Drinking Coffee Daily may Protect Men from Prostate Cancer

Drinking Coffee Daily may Protect Men from Prostate Cancer
 

Prostate cancer is the second most frequently diagnosed cancer and the sixth leading cause of cancer death in men. There were 1 276 000 new cancer cases and 359 000 cancer deaths in 2018.

A new study reveals that drinking a few cups of coffee every day can help prevent prostate cancer and improve the chances of survival by 16%.

The study, conducted by the China Medical University, found that coffee drinkers were 10% less likely to develop prostate cancer than those who did not drink coffee regularly.

While drinking too much coffee can be harmful to your health, it was found to reduce the risk of liver, intestinal and breast cancer - and even this study there was not enough evidence to prove that it might benefit prostate cancer patients.

The team found that those with advanced prostate cancer were 16% less likely to die from the disease if they drank coffee.

The study, published in the BMJ Open, was conducted by Dr. Qifeng Wang at China Medical University.

Researchers worked on data from 16 related studies published before September 2020, and found 15 comparisons between high and low coffee consumption and prostate cancer risk - 13 of the measured risks associated with a cup of coffee each day.

The various studies analyzed by the team indicated more than one million men, of whom 57,732 had prostate cancer.

Coffee consumption ranged from none or less than two cups on a daily basis to 9 or more cups per day, according to Dr. Wang.

He said: "This study indicates that an increase in coffee consumption may be associated with a reduced risk of prostate cancer."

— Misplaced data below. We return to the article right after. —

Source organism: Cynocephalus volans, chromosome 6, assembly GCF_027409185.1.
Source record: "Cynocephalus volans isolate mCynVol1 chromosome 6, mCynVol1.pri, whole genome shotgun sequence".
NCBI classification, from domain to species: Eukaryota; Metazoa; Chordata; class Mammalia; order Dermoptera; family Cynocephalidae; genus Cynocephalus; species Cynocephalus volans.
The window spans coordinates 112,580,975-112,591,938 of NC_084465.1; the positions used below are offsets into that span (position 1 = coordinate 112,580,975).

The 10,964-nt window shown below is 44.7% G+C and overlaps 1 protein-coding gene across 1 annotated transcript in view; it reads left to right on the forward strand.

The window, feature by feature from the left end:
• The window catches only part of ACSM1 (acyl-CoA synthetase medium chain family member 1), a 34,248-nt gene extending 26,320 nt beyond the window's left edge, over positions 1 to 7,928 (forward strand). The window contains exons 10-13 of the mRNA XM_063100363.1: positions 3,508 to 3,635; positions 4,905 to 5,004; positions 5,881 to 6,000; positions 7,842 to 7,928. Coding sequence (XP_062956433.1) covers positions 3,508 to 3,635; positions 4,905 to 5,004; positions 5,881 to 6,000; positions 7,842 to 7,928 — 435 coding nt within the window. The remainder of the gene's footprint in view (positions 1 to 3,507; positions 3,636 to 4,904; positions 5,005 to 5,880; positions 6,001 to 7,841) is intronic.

There was a 9% lower chance of developing cancer when drinking coffee daily, and a 12% lower risk of developing if someone drank a lot of coffee.

The researchers said that patients who had already developed prostate cancer in advanced stages, were 16% less likely to die when drinking a cup of coffee every day.

The differences between studies in North America, Europe and Japan may skew the results.

"Because of the observational design of the included studies, unmeasured or uncontrolled factors in the original studies may have skewed the pooled risk estimate. The quantity of coffee may have been incorrectly classified because it depends on recall. Coffee types and brewing methods varied between studies," said Dr. Wang. The design and methods of the included studies varied, so the caution in interpreting the results is justified.

However, there is a biological explanation for their findings, Dr Wang explained.

Coffee is known to improve blood sugar levels, and has anti-inflammatory and antioxidant benefits. They also affect levels of sex hormones, all of which can help protect against cancer.

"Further research is still warranted to explore the basic mechanisms and active compounds in coffee. If the link is also shown to have a causal effect, then men may be encouraged to increase their coffee consumption to reduce the risk of prostate cancer," Wang added.

Study Source: 

  • BMJ Open: https://bmjopen.bmj.com/content/11/2/e038902